The software development process

Most software development projects use one of two development methodologies: the ‘waterfall’ method or the ‘agile’ method, (and occasionally a combination of the two).

Waterfall Method

The ‘waterfall’ method is the traditional “linear” approach to software development.  The client knows broadly what it wants from the software at the outset, and the development process flows on from there in the stages below (supposedly like a waterfall):

  1. Planning and formulating requirements for the software, (see our note managing the procurement process);
  2. Design
  3. Coding
  4. Testing
  5. Integration
  6. Deployment
  7. Support and maintenance

Appropriate for: projects which have fixed/guaranteed requirements from the outset or involve complex integration of multiple components and/or with external systems.

  • certainty of the requirements from the outset means it should be easier to plan for;
  • delivering the “whole product” in one go means it should all work together;
  • easier to measure progress and success against at the end of the process; and
  • less client time/input required.
  • less flexibility in the process; making changes after the initial planning stage may be hard;
  • the client may not know exactly what they want or need at the outset of the project;
  • problems may only become apparent at the implementation stage, at which point resolving them may be a much bigger undertaking – being more difficult, costly and cause substantial delays; and
  • less client involvement increases the risk that the client will not be happy with the end product.

Agile Method

Agile methodology focusses on the rapid delivery of software by using an “evolutionary”, phased approach.  Over the years, different agile methodologies have evolved including: Scrum, Kanban, Lean and Dynamic System Development Model.  

Although each agile methodology has its own structure and terminology, the typical process involves:

  • development happening in phases called ‘sprints’, which each has a defined duration and a specific set of deliverables;
  • each sprint should produce a stand-alone piece of code;
  • in depth and continued client involvement; the project team and the client work together in cross-functional teams which are usually located in the same physical space, to promote communication and short feedback loops.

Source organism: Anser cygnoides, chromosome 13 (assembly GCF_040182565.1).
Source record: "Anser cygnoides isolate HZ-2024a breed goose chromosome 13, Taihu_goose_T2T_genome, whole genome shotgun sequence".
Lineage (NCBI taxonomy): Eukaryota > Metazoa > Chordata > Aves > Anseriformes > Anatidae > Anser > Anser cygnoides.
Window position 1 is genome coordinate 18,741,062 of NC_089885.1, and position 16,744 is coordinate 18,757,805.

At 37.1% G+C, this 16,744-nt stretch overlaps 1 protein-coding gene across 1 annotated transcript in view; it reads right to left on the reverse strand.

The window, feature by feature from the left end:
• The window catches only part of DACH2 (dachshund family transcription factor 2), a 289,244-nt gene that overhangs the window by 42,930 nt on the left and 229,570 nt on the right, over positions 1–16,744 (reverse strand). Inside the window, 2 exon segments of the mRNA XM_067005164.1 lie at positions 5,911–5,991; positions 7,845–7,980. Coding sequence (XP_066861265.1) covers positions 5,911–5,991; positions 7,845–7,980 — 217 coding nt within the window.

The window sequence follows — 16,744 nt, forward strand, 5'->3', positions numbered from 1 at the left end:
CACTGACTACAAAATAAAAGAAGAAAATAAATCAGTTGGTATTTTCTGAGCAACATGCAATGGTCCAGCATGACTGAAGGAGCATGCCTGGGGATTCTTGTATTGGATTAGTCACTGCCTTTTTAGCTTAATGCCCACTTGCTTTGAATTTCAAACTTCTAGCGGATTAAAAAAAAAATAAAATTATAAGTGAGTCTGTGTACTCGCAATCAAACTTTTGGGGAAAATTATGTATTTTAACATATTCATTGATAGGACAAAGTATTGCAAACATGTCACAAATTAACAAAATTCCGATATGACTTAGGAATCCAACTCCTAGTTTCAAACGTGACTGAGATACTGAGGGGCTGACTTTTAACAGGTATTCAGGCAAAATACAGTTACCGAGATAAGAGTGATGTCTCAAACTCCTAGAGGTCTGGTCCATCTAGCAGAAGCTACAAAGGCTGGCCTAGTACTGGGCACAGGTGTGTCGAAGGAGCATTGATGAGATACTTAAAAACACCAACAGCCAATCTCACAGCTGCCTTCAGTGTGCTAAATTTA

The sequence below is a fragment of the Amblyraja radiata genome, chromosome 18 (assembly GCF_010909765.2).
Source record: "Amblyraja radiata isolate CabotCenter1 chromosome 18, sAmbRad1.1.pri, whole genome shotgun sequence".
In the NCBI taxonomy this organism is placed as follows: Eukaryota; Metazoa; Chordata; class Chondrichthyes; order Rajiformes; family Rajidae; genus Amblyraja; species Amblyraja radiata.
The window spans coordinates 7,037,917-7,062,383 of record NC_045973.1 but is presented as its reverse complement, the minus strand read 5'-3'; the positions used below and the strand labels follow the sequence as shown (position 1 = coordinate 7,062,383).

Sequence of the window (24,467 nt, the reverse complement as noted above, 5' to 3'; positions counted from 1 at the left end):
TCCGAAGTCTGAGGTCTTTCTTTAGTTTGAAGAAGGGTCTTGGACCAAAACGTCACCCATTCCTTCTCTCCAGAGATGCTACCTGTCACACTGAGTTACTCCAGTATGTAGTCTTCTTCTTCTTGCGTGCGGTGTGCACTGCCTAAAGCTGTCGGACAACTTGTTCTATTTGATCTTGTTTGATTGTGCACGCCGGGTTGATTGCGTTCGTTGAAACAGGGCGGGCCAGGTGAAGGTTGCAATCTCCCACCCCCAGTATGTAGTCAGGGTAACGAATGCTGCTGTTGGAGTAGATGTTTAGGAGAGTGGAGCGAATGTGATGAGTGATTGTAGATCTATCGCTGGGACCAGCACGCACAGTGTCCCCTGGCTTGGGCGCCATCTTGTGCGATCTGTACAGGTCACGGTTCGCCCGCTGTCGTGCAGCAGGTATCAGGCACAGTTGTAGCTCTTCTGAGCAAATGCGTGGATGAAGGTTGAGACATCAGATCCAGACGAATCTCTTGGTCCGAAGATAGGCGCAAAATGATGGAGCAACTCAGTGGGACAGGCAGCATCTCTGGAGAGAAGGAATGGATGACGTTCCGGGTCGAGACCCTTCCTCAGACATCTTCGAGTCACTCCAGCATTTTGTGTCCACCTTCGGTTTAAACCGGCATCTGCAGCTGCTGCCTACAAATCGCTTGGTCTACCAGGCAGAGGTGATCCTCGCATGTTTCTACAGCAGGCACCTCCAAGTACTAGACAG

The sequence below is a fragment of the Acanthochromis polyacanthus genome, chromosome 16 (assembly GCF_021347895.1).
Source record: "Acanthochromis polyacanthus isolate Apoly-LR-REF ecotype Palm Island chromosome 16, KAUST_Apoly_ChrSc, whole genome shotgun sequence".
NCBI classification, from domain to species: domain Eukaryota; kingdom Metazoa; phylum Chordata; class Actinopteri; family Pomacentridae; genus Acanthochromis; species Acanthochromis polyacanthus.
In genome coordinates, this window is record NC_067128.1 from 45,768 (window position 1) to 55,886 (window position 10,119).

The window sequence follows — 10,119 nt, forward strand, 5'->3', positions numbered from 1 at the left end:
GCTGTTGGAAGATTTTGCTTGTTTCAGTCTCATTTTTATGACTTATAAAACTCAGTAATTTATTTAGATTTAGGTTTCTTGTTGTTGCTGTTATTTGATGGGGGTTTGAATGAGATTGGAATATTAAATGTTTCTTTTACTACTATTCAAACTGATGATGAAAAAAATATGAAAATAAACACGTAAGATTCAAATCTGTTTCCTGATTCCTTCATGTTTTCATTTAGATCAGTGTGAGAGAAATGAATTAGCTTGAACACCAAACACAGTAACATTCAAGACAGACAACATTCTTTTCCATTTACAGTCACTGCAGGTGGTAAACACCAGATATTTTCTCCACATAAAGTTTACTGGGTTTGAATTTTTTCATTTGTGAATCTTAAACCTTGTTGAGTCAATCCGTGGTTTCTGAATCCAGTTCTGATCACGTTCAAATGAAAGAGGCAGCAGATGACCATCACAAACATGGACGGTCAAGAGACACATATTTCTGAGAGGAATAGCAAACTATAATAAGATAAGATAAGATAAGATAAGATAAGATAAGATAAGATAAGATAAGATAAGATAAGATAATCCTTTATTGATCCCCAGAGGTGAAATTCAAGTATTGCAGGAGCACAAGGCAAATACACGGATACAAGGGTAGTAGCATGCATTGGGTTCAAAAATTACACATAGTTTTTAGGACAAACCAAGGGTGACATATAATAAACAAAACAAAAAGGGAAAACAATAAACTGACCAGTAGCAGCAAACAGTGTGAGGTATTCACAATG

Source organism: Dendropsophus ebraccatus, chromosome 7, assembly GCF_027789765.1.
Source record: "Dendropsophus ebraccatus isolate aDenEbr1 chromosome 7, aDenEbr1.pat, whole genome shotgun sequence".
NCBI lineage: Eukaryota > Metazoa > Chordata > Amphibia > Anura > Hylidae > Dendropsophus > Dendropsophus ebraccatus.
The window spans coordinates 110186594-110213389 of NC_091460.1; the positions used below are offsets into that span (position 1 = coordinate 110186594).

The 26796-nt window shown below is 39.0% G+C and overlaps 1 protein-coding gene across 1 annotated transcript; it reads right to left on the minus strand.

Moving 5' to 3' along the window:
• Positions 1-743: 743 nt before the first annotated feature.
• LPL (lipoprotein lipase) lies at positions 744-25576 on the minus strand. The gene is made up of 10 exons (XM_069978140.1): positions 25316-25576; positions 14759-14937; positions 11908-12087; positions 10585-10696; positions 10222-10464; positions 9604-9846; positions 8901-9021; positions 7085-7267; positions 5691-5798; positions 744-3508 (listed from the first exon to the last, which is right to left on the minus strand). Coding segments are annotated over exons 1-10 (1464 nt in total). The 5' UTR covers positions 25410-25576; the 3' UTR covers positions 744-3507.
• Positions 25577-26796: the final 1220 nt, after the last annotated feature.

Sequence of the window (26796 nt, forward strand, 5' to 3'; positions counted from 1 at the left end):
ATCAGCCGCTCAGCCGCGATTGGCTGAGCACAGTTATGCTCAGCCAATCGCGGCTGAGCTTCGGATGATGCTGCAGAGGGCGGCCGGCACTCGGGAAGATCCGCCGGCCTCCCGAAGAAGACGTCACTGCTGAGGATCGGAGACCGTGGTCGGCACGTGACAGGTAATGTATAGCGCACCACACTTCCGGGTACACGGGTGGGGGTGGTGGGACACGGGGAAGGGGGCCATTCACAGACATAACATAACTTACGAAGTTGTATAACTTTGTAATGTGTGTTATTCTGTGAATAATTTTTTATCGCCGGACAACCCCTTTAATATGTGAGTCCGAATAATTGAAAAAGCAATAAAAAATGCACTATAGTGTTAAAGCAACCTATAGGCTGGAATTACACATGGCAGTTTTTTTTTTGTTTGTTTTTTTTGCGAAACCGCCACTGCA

Appropriate for: where the client is not sure of the finished product they want or need at the outset or in “phased” developments, where a basic software product is created first, then further functionality subsequently added to address feedback from end-users.

  • increased client involvement in design and decision-making should lead to more client buy-in and in turn to greater client satisfaction;
  • end-product should be more user-focused;
  • speed of development, if managed correctly;
  • each phase should produce a discrete element and so evidence progress earlier in, and continuing throughout, the project; and
  • flexibility which allows for additional functionality to be added and priorities changed during development process.
  • clients can find project costs far exceeding their initial budgets, fixing overall project budgets and timescales can be difficult;
  • generally works better for tech-savvy clients due to the requirements for their involvement;
  • increased client involvement can lead to additional features being requested throughout the project which may be costly and time consuming;
  • sometimes the deliverables are not completed within the phase timeframe, requiring additional sprints and increasing delays and project cost; and
  • as focus is on producing working product quickly, documentation is often neglected.

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